Monitor Events and Exceptions. While traditional business process consultants and IT professionals think in terms of transforming, streamlining, and automating workflows, Pioneers view the world as “one big exception engine.” Stuff happens. Automated processes are only as good as the exception handling they provide. Pioneers assume that exceptions are the rule. So everything they design assumes that events will be delayed, that people will change their minds, that interruptions will take place.
Combine Objects and Methods Dynamically Each Time that a Service Is Requested. Pioneers favor near real-time binding of behaviors or methods to objects or entities. For example, a “check credit” service may be using different third-party credit rating services each time that request is made, depending on the context — Whose credit are we checking? For what purpose? Which ratings services are most appropriate right now? How many do we need to check? In which order?
Since change happens and improvisations are the norm, it makes the most sense to instantiate the state of the virtual view of the real world as close to the time that something (transaction, state change, event trigger) happens as possible. That way you can ensure that you always have the right context for the situation at hand.
Maintain the Current Version of the Truth in Cache/Memory. In order to ensure that their dynamically binding applications perform well, Pioneers also make lavish use of memory and disk cache to store the current state of everything. That way, the only time there’s a performance hit is for those few things whose state may have changed since the last time they were called into play.
Analytics and Computation. Pioneers design and use many algorithms that are computationally-intensive and which require aggressive technology calculations. Like all good architects, Pioneers try to pre-compute anything that isn’t likely to change on the fly and store it so that results can be retrieved and acted upon quickly. Believe it or not, mainframes still have their place. But the Pioneers’ tendency is to distribute computationally-intense loads across parallel computing clusters and/or to distribute the load across multiple systems and/or to perform the processing as close to the end-consumer as possible (in a rich client-side application).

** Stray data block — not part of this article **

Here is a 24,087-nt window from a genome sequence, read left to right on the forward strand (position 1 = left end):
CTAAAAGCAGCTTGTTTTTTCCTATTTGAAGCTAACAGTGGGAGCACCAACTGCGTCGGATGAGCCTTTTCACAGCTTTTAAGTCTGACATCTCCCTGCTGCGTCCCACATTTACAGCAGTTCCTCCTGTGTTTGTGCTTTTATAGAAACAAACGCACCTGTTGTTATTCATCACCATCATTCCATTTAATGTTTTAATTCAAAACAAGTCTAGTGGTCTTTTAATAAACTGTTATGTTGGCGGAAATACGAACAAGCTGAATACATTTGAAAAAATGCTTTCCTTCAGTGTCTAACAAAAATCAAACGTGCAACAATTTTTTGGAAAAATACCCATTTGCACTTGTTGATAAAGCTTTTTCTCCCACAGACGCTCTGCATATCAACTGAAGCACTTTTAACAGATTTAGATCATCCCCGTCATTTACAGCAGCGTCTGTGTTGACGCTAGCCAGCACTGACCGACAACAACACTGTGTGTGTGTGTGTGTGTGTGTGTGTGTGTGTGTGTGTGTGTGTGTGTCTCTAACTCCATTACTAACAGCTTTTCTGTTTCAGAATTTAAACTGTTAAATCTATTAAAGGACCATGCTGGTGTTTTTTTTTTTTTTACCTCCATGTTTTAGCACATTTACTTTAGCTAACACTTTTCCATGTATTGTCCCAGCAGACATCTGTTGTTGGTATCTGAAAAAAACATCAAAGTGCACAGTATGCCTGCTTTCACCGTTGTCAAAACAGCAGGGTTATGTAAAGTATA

Data Structures. Pioneers model objects, yet store data in hierarchical data bases (e.g., mainframe IMS), in object databases (e.g., Gemstone), in relational databases (e.g., Oracle and, more recently, MySQL). When possible, they also use large flat files (e.g., XML tagged files) to store data records for fast search and retrieval. Data structures that are of interest to Pioneers today include HP’s NeoView, GreenPlum’s massively parallel shared-nothing database, or Hadoop. In five years, distributed file systems will be de rigueur. Today, most of the applications they’re using don’t require processing of massive amounts of data. Instead, they are typically read-intensive applications that let end-users access and manipulate information locally.
Rich Internet Applications. Today’s Rich Internet Application platforms are of interest to Pioneers. They are trying out Ajax, Flex, Adobe AIR runtime, Silverlight, and/or Google WebTop (GWT) applications. Right now, based on our small sample, Google seems to have the most appeal and success.
Virtual Computing/Cloud Computing. Pioneers have been early adopters of virtualization. They like the idea of using virtual machines, both in their data centers and in the “cloud.” Virtual computing everywhere fits the Pioneers’ view of how the world works. You want to have a lot of virtual machines that are optimized for doing different kinds of things. These will probably become more and more specialized and you’ll have many of them optimized for different services. “I hand you a workload and you run it.”